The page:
Atlas F1

The Changing Grid

by Paul Rushworth, England
Was it just my imagination last weekend, or did we finally have the sort of race that Formula One justly deserves?

I spent the weekend enjoying coverage of the Grand Prix, followed by the CART race from Long Beach and highlights of the inaugural race of the new FIA GT Championship. I can honestly say, and perhaps to my own surprise, the best race of the weekend was with no doubt the Grand Prix of Argentina.

Many may disagree with this statement, but it can not be denied that CART and racing itself has outgrown the Long Beach circuit. I cannot recall the last time a CART race had such little overtaking, an attribute the series prides itself on. While the GT Championship has attracted a huge and immaculately prepared field, the cars became spread out, and a war of attrition was the theme of the day... as is the way the majority of endurance racing.

Have things really changed in Formula One though? After all, a Williams did claim their second win of the season. However, it was by barely a second. Would Williams have won had Oliver Panis or Michael Schumacher not retired so early on? I must admit that Eddie Irvine deserved his result, but on qualifying pace both the Prost and the other Ferrari should have been ahead of him at the finish. Furthermore, consider this: after racing nearly 305 kilometers, the podium was separated by slightly over 12 seconds. The 4th, 5th and 6th place drivers were within 1.5 seconds of each other. Just how long has it been since racing was this close?

Perhaps more interesting is to look at the spread of the grid. Qualifying has long been considered the true indication of pace. In 1995, the first year of the Autodromo Oscar Alfredo Galvez in it's current guise, the grid was separated by a massive 112%. If the 107% rule had been around in 1995, Messieurs Gachot, Moreno, Diniz and Inoue would have found themselves heading home for a shower mid Saturday Afternoon. In 1996, the grid scraped inside the 107% barrier. In 1997, the grid was spread with 105% of the pole position time -- In Brazil it was a startling 104%. Have the teams at the front lost their advantage or have other factors come into play?

The immediate answer that comes to mind is that the new rubber supplied by Bridgestone, supplied largely to teams at the middle or back of the grid, has provided the surge in performance for the respective teams. Yet Tyrrell, still supplied with Goodyear rubber, have moved slightly closer to the benchmark set at the front of the grid. With laps time nearly 6 seconds faster than last year and all competitors qualifying well within Damon Hill's 1996 pole, the new speed must be derive from the tires and increased mechanical grip provided by them.

Aerodynamic grip is still just as crucial. If the Williams needs a set amount of grip at a given corner, it can now rely less on grip from the wings, as and such achieve higher straight-line speeds. For a less effective car aerodynamically, the performance difference would still remain.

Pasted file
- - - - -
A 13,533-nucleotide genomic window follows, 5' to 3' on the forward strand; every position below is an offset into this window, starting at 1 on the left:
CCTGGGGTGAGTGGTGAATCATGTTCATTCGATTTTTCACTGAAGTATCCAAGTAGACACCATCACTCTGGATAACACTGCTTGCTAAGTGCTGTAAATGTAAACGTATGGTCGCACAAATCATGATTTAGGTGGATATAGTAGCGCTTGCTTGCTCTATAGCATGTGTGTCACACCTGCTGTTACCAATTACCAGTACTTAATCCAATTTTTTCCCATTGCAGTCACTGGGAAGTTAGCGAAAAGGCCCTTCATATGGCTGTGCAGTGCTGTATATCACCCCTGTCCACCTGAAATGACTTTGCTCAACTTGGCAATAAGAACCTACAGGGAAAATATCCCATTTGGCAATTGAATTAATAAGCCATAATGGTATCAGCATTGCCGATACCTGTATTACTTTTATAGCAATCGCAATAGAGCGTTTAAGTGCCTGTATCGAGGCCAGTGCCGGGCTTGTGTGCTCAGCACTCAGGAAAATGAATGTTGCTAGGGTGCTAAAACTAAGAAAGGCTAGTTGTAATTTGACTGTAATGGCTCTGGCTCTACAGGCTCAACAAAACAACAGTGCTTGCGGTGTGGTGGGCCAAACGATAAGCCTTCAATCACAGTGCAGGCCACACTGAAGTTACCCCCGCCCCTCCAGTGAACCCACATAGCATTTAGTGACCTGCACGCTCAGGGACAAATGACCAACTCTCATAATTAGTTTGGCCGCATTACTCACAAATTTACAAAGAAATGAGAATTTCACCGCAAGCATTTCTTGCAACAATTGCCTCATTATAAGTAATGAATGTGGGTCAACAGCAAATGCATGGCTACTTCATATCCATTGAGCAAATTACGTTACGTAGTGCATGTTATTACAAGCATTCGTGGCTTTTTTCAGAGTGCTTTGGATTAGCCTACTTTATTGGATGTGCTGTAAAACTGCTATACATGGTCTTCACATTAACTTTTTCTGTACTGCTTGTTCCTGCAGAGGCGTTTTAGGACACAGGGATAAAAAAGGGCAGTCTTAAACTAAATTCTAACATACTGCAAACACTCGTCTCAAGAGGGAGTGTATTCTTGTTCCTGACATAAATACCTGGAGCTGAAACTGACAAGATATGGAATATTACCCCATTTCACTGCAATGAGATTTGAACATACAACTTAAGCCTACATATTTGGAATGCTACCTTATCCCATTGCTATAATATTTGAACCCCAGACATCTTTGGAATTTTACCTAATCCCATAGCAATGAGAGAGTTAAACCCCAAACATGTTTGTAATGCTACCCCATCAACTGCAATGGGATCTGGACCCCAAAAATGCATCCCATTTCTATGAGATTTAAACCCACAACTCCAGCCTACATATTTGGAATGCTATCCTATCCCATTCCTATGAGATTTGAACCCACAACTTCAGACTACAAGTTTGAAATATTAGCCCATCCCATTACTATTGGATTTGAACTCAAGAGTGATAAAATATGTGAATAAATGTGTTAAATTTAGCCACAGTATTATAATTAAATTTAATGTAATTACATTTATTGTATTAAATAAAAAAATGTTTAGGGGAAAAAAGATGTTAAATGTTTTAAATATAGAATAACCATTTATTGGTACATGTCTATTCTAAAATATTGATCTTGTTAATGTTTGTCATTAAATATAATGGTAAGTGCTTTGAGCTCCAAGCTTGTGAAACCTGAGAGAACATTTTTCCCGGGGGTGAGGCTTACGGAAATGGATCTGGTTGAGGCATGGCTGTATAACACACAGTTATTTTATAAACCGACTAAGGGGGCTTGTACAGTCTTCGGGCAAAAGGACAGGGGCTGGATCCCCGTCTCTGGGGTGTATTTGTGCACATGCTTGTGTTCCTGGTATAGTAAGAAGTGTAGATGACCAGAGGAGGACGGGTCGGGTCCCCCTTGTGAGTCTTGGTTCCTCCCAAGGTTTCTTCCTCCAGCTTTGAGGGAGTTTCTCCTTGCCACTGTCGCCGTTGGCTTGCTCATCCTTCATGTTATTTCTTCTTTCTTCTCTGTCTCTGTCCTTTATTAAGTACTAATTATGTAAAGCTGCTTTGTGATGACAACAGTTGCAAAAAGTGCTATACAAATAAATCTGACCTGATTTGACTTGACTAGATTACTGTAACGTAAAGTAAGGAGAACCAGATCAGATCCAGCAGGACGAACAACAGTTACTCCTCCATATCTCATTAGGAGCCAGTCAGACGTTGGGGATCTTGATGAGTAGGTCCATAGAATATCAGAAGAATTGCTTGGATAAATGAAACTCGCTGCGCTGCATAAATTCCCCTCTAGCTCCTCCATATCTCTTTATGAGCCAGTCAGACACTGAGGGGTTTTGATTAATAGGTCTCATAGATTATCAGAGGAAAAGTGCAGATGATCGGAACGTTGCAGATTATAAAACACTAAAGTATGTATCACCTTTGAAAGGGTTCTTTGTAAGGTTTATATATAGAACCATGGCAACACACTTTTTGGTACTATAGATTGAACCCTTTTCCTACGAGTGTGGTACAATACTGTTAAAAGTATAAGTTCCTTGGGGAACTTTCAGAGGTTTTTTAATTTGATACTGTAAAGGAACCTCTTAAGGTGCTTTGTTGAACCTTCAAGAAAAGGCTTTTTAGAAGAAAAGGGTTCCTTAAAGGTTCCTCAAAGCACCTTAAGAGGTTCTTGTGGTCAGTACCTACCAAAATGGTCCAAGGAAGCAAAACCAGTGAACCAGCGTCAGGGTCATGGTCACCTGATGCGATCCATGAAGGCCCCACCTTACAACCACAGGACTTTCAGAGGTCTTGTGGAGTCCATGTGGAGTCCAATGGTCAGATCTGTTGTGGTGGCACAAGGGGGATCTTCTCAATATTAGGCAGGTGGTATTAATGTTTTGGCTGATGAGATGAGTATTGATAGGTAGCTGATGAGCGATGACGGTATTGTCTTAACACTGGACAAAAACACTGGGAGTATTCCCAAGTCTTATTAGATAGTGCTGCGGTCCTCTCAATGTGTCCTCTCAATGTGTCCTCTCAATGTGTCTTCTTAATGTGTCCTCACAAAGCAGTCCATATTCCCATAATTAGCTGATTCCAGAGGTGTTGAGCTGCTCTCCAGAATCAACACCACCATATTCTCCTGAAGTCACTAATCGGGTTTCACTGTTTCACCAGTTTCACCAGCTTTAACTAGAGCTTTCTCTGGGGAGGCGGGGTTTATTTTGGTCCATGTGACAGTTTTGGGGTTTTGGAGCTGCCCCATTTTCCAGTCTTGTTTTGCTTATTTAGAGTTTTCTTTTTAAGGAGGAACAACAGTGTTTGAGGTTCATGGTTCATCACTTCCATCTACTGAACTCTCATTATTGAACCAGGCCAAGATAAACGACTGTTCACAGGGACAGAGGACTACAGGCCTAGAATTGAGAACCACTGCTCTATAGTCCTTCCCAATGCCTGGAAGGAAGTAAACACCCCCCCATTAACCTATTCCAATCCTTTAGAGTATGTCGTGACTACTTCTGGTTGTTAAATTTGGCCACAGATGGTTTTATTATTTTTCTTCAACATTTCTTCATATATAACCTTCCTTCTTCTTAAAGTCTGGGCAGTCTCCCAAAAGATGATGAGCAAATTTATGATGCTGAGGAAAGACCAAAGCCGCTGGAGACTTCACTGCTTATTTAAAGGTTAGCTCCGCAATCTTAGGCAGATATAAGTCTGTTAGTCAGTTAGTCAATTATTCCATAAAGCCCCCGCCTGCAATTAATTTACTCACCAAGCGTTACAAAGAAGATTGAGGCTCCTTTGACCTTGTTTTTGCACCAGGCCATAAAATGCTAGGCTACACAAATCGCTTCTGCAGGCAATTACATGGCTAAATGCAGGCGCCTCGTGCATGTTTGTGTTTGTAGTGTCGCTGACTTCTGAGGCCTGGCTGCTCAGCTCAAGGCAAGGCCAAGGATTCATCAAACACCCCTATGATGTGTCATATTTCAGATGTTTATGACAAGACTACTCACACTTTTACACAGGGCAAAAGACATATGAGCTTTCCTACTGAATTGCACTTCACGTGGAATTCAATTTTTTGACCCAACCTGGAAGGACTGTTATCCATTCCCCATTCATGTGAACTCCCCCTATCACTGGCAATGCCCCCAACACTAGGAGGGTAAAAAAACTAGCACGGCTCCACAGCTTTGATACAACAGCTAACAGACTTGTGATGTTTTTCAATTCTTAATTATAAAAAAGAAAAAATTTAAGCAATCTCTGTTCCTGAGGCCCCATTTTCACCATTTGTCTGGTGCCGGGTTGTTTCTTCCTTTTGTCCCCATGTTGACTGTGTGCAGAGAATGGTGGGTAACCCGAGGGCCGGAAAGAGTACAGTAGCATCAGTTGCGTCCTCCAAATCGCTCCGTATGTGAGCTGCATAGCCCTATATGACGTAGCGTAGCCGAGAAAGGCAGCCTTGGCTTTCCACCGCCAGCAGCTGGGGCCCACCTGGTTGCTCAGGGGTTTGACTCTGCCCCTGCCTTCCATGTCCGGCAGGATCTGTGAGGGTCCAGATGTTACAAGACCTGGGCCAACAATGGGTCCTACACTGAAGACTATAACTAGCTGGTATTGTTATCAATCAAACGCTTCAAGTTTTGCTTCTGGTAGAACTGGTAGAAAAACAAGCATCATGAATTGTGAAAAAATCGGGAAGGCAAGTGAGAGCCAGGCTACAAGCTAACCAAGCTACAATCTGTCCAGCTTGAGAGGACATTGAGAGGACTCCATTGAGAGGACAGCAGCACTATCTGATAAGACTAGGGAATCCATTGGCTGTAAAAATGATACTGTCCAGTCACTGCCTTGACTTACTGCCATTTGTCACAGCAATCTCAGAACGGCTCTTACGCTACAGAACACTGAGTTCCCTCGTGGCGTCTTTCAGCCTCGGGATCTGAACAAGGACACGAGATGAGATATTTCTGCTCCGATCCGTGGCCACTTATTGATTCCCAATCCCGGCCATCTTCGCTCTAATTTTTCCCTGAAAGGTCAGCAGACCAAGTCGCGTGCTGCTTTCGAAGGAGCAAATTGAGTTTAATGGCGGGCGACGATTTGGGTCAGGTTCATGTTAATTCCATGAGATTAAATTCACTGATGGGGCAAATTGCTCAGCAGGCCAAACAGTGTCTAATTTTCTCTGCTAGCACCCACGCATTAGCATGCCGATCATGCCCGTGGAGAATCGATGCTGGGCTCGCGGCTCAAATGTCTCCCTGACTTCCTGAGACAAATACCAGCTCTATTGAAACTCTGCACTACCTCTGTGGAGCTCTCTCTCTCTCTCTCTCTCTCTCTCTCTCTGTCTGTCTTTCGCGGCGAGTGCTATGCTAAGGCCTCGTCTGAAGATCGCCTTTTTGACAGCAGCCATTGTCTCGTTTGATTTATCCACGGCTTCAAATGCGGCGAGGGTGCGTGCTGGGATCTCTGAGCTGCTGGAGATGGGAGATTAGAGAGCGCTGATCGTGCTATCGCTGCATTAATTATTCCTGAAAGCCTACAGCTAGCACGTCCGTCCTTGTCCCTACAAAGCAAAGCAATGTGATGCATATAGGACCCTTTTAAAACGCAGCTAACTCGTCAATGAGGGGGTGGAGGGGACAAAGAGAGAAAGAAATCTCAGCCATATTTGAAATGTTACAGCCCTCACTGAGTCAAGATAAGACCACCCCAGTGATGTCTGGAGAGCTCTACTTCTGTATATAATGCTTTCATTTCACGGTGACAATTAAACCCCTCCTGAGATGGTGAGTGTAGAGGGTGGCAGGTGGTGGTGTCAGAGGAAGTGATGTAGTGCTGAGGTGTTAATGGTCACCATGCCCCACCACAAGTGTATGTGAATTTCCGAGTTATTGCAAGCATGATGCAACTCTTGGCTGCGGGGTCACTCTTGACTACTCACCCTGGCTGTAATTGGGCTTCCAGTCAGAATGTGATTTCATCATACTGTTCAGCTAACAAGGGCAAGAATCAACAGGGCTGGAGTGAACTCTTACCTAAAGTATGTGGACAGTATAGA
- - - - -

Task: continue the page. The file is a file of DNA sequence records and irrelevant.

So why has the field closed up? Change perhaps. Or a lack of it.

For the first time since the beginning of 1992, the Formula has remained relatively unchanged technically at the beginning of a season. Formula One has seen changes in tire width, electronic systems, engine size, cockpit protection and dozens of other minute changes. What has long been suggested appears to be true; the larger teams can adapt to change the best via greater skill and testing time via their backing. The smaller teams have to adapt at a less frenzied pace.

Have we reached a golden age of Formula One? Perhaps, but only for the next 14 Grands Prix. In 1998, drastic changes are set to sweep Formula One yet again.

1998 will see the "slick" groveless tires are to be replaced with a new tire which will have two groves cut into its circumference. The width of the current Formula One car will be reduced in the order of 20cm, leaving it barely 5cm wider than a current Formula 3 car. Reducing the mechanical grip of the car by providing less grip from the tires is only going to heighten the importance of aerodynamic grip. Championship leader Jacques Villeneuve said recently "mechanical grip is always better than aerodynamic grip. It allows you to fight better and stay closer to someone.. the other thing is that a smaller, narrower car will be too efficient down the straight. The drag won't be big enough to create a vacuum, so you won't be able to get a tow."

Yet again, Formula One seems intent on change and while the competition at the front will no doubt adapt with ease... further down there will be slips in the field as other teams attempt to catch back up.

How long will it take will it take for this to happen? For your sake and mine, hopefully before more changes are made…

Paul Rushworth
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